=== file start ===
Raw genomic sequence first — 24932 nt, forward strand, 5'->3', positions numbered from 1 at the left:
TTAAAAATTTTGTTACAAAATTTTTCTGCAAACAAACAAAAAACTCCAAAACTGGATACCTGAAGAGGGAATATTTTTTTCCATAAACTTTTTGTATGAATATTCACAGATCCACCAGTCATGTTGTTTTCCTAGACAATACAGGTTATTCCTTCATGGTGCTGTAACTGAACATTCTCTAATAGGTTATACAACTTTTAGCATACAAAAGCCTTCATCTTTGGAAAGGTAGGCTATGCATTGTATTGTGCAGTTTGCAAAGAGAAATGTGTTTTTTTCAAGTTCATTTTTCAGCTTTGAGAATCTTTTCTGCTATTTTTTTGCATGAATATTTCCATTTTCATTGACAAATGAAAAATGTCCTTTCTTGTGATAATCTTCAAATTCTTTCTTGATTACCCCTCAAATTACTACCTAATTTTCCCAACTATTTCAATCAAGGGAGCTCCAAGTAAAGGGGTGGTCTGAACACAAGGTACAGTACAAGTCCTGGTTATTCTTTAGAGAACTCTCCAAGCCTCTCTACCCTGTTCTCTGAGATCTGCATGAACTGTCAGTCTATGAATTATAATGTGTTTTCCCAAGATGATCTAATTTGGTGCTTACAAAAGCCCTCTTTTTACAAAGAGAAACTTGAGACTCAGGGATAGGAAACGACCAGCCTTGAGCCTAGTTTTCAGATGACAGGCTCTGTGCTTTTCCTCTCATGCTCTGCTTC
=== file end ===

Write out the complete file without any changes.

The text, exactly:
Raw genomic sequence first — 24932 nt, forward strand, 5'->3', positions numbered from 1 at the left:
TTAAAAATTTTGTTACAAAATTTTTCTGCAAACAAACAAAAAACTCCAAAACTGGATACCTGAAGAGGGAATATTTTTTTCCATAAACTTTTTGTATGAATATTCACAGATCCACCAGTCATGTTGTTTTCCTAGACAATACAGGTTATTCCTTCATGGTGCTGTAACTGAACATTCTCTAATAGGTTATACAACTTTTAGCATACAAAAGCCTTCATCTTTGGAAAGGTAGGCTATGCATTGTATTGTGCAGTTTGCAAAGAGAAATGTGTTTTTTTCAAGTTCATTTTTCAGCTTTGAGAATCTTTTCTGCTATTTTTTTGCATGAATATTTCCATTTTCATTGACAAATGAAAAATGTCCTTTCTTGTGATAATCTTCAAATTCTTTCTTGATTACCCCTCAAATTACTACCTAATTTTCCCAACTATTTCAATCAAGGGAGCTCCAAGTAAAGGGGTGGTCTGAACACAAGGTACAGTACAAGTCCTGGTTATTCTTTAGAGAACTCTCCAAGCCTCTCTACCCTGTTCTCTGAGATCTGCATGAACTGTCAGTCTATGAATTATAATGTGTTTTCCCAAGATGATCTAATTTGGTGCTTACAAAAGCCCTCTTTTTACAAAGAGAAACTTGAGACTCAGGGATAGGAAACGACCAGCCTTGAGCCTAGTTTTCAGATGACAGGCTCTGTGCTTTTCCTCTCATGCTCTGCTTC